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A stitching is a fastening, in the narrower sense in particular one that is sewn. The underlying verb heften is used in German as early as 8th century Old High German. The verb is a Faktitivum for used also for the Old High German adjective way "trapped, bound". In the Middle Ages, a surgical suture was called detention, and sewing a wound was called stapling .

The concept of stapling as a (only) point-like connection can be found in addition to sewing, for example, when fixing metal parts with individual welding points. Pointed connections also provide the staple and the thumbtack (thumbtack).

The stitching of books happened originally, like sewing, by a stitching thread or stitching yarn . In this context, the sewing needle is a bookbinder's needle . This stitching is still used today and is called thread stitching . The term booklet in the meaning of "writing book" originated in the 16th century as a regression to staple and in this respect means "the stapled". The binding margin is a left free margin on letterhead and printed paper.


A stapler or a Heftmappe is a file folder for documents (paper). With a few exceptions (see Badische Filing ), filing files , hanging files or loose-leaf binders are used today. When filing documents, a distinction is made between:

  • Commercial stapling : The current document is on top and the older documents follow chronologically below.
  • Official or authority stapling : The oldest document at the top, the newest documents are attached to the end of the file.


Office stapler

When stapling, the mostly U-shaped staple is bent over on the two legs so that they come to rest roughly parallel to the back of the staple. Depending on the stapling method, the staple legs protrude in a semicircle or lie flat. The two staple legs thereby encompass the material to be stapled, such. B. Paper, cardboard, leather, etc. Continuous staples and blind staples are known. With continuous stapling, the staple is folded outside, with blind stapling inside the material to be stapled. Blind stapling is used when stapling cardboard boxes.

The staple is usually bent on a stapling anvil or by so-called bending grippers. Correspondingly pre-formed staples are also known, which bend automatically as soon as the deformation is carried out with a driver.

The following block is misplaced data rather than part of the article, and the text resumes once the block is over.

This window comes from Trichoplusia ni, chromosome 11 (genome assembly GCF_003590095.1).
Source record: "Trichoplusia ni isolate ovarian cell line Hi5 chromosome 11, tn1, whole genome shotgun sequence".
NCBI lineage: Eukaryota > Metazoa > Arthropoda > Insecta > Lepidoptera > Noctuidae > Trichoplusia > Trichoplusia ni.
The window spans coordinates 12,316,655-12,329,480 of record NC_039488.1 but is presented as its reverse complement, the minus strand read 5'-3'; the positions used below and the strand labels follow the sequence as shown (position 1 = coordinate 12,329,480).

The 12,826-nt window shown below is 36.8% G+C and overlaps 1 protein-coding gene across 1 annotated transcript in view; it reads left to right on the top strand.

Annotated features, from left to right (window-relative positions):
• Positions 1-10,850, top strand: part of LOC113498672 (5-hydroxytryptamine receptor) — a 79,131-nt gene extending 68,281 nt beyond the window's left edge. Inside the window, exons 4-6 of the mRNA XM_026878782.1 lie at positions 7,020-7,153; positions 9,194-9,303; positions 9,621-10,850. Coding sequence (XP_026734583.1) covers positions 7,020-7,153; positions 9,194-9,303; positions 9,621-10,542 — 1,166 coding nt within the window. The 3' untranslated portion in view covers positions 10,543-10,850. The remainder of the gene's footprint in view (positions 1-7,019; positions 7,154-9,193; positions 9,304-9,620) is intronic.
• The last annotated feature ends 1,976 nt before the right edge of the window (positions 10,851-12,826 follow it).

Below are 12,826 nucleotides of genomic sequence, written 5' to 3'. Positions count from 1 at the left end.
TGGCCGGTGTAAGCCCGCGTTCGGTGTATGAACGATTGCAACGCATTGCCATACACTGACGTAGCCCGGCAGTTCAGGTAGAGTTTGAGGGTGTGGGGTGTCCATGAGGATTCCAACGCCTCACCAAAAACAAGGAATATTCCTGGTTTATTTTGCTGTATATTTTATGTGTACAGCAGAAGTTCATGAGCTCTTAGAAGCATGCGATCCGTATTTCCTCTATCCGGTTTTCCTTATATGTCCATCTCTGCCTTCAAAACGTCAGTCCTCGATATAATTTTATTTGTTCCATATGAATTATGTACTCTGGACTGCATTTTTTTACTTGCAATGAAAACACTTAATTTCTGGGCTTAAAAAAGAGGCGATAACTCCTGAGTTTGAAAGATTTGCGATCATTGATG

Different sizes are common for staples.

In addition to the staple adhesion, there is also eyelet fastening . Here the documents to be connected are perforated and a metal eyelet is used, the edges of which are pressed into the material to be stapled. Eyelet staplers work with separate holes and “loops” or in a complete operation.

Eyelet staples can hardly be opened without damaging the stapled material. The eyelet is suitable for a thread with a seal. Eyelet stitching is preferred by offices, authorities, lawyers and notaries when documents are to be combined into a single unit.

Regardless of whether brackets or eyelets are used, documents should be attached to the upper left corner that is turned back. This strengthens the stapling and enables the pages to be easily turned over when studying the document after removing it from a binder or folder.

Stapling is in contrast to nailing or stapling . When nailing or stapling, the staple is pressed or shot unbent into the material and remains there in a U-shape. This method is mainly used to nail materials or to join wood or the like.

See also

References and footnotes

  1. a b c Lutz Mackensen: Large German Dictionary . Stuttgart 1977.
  2. a b Kluge Etymological Dictionary of the German Language , 24th edition, 2002
  3. Dieter Lehmann: Two medical prescription books of the 15th century from the Upper Rhine. Part I: Text and Glossary. Horst Wellm, Pattensen / Han. 1985, now at Königshausen & Neumann, Würzburg (= Würzburg medical-historical research. Volume 34), ISBN 3-921456-63-0 , pp. 188 and 190.
  4. ^ Official journal , accessed on June 16, 2015.